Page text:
SEATTLE -- American auto makers are out to prove they can make the kind of vehicles people are demanding in times of a tough economy and high gasoline prices.
Ford rolled out its new Fusion Hybrid in Seattle Tuesday.It alsosent along its Director of Sustainability Technologies, Nancy Gioia, to discuss Ford's near, medium and long termplans.
Gioia vowed Ford is now fully engaged in Hybrid, electric and other energy saving technologies and plans to lead the industry. She touted the Fusion as the most fuel efficient mid-sized sedan in America.
"Up to 41 miles per gallon city, beating the Camry Hybrid by eight miles per gallon. I think we really set a benchmark," said Gioia.
It's no accident she mentioned the Camry. Ford has set its sights on reclaiming its place at the top of the auto heap. KING 5 car expert Tom Voelk thinks it may have done just that.
"I think a lot of people don't expect an American manufacturer can do a really good hybrid system but, I have to say, I drove this car for a full day and I'm really impressed," said Voelk.
General Motors teamed up with scooter-maker Segway to produce the Puma, which stands for Personal Urban Mobility and Accessibility. It's a two seat, two-wheeled electric buggy that tops out at 35 miles per hour, 35-miles-per-charge and 35 cents to recharge.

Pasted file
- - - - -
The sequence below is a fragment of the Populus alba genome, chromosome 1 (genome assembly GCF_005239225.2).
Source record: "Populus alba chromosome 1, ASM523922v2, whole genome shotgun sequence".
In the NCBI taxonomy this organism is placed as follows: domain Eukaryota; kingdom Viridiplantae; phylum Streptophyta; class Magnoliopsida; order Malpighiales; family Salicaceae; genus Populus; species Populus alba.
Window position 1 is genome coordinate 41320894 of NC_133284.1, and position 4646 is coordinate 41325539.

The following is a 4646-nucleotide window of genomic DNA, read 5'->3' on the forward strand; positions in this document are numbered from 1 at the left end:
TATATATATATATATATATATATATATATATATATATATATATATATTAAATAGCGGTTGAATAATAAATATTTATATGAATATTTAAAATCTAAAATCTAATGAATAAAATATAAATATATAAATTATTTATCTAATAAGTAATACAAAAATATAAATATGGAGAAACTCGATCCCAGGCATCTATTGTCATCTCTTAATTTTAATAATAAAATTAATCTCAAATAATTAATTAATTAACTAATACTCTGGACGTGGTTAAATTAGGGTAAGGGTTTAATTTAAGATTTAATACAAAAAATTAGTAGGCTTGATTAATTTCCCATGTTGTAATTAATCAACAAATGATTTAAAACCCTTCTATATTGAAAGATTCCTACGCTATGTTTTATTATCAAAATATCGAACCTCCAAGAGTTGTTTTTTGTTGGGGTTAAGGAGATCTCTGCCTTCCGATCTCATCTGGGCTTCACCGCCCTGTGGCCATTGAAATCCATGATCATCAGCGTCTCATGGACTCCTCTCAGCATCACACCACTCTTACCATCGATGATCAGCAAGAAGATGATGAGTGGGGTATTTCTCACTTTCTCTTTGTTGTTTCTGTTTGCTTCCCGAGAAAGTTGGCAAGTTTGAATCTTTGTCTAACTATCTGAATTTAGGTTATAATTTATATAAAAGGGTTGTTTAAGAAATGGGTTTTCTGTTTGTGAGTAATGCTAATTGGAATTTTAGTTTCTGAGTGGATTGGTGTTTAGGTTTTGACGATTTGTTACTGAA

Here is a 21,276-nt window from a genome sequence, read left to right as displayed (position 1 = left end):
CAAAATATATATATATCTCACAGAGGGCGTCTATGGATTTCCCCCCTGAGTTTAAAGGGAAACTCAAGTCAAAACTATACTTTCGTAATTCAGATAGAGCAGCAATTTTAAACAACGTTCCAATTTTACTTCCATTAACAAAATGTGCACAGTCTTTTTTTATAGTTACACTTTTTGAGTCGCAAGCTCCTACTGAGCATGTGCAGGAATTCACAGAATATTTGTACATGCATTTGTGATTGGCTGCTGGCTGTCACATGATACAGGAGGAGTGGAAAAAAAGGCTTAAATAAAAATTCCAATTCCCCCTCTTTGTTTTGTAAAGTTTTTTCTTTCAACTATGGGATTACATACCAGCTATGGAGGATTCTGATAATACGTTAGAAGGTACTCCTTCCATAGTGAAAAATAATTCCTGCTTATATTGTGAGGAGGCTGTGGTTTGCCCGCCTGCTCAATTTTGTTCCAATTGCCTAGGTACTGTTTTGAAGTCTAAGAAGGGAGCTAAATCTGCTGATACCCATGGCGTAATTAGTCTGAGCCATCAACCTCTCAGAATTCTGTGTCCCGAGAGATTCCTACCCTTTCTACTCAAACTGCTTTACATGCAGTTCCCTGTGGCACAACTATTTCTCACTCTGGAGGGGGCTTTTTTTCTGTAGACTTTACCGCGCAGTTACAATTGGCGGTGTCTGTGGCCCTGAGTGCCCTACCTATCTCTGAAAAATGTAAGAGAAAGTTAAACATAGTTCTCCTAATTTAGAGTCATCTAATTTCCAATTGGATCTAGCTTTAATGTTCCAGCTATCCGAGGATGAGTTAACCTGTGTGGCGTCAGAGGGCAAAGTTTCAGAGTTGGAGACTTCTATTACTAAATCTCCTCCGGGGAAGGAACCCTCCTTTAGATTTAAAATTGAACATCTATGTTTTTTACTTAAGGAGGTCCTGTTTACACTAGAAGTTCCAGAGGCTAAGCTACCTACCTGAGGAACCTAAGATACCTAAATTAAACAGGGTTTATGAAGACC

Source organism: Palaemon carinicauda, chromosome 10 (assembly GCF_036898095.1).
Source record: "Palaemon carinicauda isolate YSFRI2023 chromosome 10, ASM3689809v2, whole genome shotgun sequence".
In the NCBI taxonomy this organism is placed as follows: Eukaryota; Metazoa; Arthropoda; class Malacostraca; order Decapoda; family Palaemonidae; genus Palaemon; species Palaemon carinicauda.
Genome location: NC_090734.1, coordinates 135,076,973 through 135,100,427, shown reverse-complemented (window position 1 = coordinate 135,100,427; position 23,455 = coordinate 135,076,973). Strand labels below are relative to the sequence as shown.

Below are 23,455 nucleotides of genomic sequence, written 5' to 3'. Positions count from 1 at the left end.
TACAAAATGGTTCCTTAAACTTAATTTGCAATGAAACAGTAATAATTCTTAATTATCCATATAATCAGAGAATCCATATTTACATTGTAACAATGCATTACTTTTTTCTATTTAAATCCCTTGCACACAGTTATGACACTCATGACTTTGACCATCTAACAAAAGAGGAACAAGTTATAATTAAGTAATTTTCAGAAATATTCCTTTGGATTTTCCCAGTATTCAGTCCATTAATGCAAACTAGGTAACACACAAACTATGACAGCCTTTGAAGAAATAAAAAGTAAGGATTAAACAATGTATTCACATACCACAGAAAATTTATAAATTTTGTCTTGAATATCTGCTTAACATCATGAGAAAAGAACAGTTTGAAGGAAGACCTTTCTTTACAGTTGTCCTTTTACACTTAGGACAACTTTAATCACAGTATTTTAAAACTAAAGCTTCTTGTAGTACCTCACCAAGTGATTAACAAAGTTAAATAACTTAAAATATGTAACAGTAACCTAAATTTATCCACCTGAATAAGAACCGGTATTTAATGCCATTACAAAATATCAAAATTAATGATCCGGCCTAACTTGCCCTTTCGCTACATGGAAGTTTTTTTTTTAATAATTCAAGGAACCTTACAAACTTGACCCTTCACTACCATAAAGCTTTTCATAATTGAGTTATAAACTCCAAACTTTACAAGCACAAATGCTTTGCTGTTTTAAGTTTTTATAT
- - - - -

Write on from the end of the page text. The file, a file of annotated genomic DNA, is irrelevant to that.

It's a much more radical downsize than the highly marketed Volt, Chevy's electric vehicle due out next year.
Chrysler is also introducing new plug in electric cars next year and says it may turn its entire fleet hybrid.
Plenty of small, independent manufacturers have been offering alternative energy cars, but many consumers have been waiting for the big three to join the movement. With cars like these, Ford and the entire American auto industry are saying that trend has begun and there is no turning back.
That sounds like an opportunity to some northwest government leaders.
Washington Gov. Chris Gregoire will get her own Fusion test drive, and Oregon Gov. Ted Kulongoski has been driving electric cars for the last two days and is openly trying to position his state as a home for the new wave of auto manufacturing.